SGfuture engagement round-up

Irishman plays it forward as volunteer football coach

Mr Kenneth McGeough is one of the 20 volunteers with the Play It Forward initiative. A former Under-21 player with Irish top-tier team Shamrock Rovers, he coaches children under 12 in football at the Queenstown Stadium.
Mr Kenneth McGeough is one of the 20 volunteers with the Play It Forward initiative. A former Under-21 player with Irish top-tier team Shamrock Rovers, he coaches children under 12 in football at the Queenstown Stadium.PHOTO: SPORT SINGAPORE

Mr Kenneth McGeough, 31, believes that the benefits of children playing sports go beyond just physical fitness.

It helps to build self-confidence, is a form of motivation, and provides a network to make friends and meet new people, he said.

This was why the Irishman, who is married to a Singaporean and pursuing a master's degree in sports science at the Nanyang Technological University, signed up as a volunteer with Play It Forward, an initiative born of the recently concluded SGfuture dialogue series.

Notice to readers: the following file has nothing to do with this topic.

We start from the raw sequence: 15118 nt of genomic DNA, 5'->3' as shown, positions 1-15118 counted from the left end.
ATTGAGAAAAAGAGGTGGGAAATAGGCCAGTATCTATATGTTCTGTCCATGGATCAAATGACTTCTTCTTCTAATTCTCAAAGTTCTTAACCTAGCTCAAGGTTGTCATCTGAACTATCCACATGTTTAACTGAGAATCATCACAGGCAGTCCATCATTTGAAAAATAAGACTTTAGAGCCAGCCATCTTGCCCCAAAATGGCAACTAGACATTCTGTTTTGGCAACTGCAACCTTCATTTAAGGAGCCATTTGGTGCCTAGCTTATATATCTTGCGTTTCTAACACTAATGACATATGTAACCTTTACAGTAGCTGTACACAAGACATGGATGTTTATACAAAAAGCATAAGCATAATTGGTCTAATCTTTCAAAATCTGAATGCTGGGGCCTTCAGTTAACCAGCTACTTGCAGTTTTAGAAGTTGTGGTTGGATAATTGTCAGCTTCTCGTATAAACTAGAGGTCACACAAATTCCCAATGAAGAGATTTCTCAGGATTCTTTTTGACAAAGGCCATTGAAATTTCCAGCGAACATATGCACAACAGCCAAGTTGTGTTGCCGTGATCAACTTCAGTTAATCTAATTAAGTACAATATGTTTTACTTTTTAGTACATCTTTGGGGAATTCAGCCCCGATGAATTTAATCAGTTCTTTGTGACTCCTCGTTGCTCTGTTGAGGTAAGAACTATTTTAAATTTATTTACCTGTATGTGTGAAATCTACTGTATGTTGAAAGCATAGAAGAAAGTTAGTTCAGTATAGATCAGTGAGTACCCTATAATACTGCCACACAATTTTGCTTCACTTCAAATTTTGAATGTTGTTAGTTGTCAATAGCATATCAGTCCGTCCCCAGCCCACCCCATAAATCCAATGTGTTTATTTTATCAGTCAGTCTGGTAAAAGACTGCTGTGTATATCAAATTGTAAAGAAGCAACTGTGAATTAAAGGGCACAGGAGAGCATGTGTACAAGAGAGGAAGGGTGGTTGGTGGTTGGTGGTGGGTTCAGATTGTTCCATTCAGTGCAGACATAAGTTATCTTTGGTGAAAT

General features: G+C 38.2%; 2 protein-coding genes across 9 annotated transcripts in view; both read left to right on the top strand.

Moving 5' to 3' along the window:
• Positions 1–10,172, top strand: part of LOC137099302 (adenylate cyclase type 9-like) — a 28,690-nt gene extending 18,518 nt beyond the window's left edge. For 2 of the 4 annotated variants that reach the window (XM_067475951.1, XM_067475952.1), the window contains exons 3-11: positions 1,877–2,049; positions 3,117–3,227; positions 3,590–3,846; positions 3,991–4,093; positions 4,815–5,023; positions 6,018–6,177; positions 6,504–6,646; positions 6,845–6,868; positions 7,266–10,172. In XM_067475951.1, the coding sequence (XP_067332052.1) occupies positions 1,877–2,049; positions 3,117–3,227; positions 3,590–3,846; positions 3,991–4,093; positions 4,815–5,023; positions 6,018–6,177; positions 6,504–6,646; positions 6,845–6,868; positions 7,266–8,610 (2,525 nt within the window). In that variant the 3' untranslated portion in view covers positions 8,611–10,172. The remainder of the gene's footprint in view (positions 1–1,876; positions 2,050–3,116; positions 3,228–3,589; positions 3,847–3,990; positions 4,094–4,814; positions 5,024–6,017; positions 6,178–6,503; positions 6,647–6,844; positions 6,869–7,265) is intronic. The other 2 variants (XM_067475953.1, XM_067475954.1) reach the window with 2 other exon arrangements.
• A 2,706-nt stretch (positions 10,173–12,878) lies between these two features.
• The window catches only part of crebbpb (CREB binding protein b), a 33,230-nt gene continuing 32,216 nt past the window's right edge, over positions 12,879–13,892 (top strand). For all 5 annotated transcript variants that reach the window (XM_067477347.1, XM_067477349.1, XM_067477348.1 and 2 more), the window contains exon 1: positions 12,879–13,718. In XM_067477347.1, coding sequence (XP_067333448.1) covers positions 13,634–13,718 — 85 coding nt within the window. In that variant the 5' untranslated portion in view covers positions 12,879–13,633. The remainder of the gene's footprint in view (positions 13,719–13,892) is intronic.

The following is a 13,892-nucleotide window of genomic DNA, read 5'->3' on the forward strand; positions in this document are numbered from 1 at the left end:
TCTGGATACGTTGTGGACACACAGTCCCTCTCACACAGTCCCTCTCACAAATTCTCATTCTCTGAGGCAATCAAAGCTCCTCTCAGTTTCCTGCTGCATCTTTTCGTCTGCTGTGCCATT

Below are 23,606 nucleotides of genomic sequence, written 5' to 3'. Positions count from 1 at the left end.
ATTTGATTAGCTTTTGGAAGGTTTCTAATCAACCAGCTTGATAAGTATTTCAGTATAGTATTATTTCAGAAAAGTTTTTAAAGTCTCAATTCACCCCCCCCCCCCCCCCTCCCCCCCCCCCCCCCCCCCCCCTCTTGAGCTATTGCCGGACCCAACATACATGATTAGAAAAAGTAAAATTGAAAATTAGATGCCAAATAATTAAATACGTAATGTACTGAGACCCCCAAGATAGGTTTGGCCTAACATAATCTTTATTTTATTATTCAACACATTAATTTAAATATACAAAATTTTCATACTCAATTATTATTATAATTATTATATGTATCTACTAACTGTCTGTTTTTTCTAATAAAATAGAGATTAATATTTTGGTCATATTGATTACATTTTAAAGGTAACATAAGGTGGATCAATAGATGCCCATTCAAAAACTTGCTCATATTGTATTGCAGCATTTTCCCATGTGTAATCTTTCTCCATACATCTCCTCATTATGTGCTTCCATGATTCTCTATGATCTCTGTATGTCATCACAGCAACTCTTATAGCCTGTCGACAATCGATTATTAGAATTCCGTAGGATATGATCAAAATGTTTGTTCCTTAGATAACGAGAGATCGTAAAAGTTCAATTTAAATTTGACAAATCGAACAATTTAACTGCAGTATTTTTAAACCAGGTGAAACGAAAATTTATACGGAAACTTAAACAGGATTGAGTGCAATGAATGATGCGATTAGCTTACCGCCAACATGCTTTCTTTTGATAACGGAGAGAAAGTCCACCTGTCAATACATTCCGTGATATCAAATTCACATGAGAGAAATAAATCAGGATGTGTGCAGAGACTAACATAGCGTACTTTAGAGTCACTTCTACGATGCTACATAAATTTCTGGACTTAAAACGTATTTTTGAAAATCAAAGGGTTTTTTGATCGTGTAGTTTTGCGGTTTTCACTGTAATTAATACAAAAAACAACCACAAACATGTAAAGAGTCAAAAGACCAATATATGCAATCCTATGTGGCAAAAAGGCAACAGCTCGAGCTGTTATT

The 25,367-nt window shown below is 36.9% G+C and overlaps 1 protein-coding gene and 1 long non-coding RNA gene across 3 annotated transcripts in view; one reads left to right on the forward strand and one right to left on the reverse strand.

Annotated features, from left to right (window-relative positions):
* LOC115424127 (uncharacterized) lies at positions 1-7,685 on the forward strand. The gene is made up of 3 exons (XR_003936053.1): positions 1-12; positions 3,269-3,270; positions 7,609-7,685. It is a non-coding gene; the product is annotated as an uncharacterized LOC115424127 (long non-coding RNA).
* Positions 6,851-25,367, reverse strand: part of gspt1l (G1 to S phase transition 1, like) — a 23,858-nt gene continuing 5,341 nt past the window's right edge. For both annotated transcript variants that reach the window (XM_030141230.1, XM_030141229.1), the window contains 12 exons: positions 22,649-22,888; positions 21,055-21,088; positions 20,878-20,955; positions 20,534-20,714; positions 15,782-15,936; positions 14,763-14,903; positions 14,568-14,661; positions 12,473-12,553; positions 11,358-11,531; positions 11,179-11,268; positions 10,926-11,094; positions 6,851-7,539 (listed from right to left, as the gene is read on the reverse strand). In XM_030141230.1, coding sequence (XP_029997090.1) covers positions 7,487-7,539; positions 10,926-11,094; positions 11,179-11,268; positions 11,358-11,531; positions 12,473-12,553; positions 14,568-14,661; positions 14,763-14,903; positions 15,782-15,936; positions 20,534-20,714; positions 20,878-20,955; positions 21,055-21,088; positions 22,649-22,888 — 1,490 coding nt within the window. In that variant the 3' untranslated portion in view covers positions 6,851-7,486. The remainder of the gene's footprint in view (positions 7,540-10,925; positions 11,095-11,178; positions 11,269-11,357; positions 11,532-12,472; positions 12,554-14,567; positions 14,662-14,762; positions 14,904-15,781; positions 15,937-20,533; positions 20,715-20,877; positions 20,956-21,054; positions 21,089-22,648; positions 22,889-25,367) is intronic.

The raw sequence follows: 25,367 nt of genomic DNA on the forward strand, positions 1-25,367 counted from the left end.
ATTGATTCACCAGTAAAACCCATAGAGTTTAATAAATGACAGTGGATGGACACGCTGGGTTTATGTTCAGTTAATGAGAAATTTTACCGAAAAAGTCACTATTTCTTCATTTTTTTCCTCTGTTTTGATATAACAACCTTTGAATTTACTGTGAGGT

During the SGfuture sessions, where Singaporeans came together to discuss their hopes for the country, working with young children as well as sports volunteerism emerged as pet topics.

Play It Forward is a project started out of this desire to volunteer. The football coaching programme, backed by Sport Singapore and the National Youth Council, and held at five ActiveSG Football Academy venues, trains boys and girls under 12 in the sport.

Volunteers are sent on courses to learn coaching skills and how to work with children.

Mr McGeough, who is here on a student pass, coaches at Queens- town Stadium under former S-League coach Robin Chitrakar and is one of the programme's 20 volunteers.

As a former Under-21 football player with Irish top-tier team Shamrock Rovers, Mr McGeough has himself benefited from volunteer coaches.

"In my childhood, I had so many volunteers come and coach me in football," he said.

Now, midway through the second season of the football programme, he has seen how it has benefited the children.

At the end of every season, young football players from the five stadiums get together for a friendly tournament.

Mr McGeough said: "When you have 10 boys and girls chasing after a ball, they are bound to have arguments. So we teach them to resolve these conflicts - shake hands and apologise to each other."

A version of this article appeared in the print edition of The Straits Times on August 09, 2016, with the headline 'Irishman plays it forward as volunteer football coach'. Print Edition | Subscribe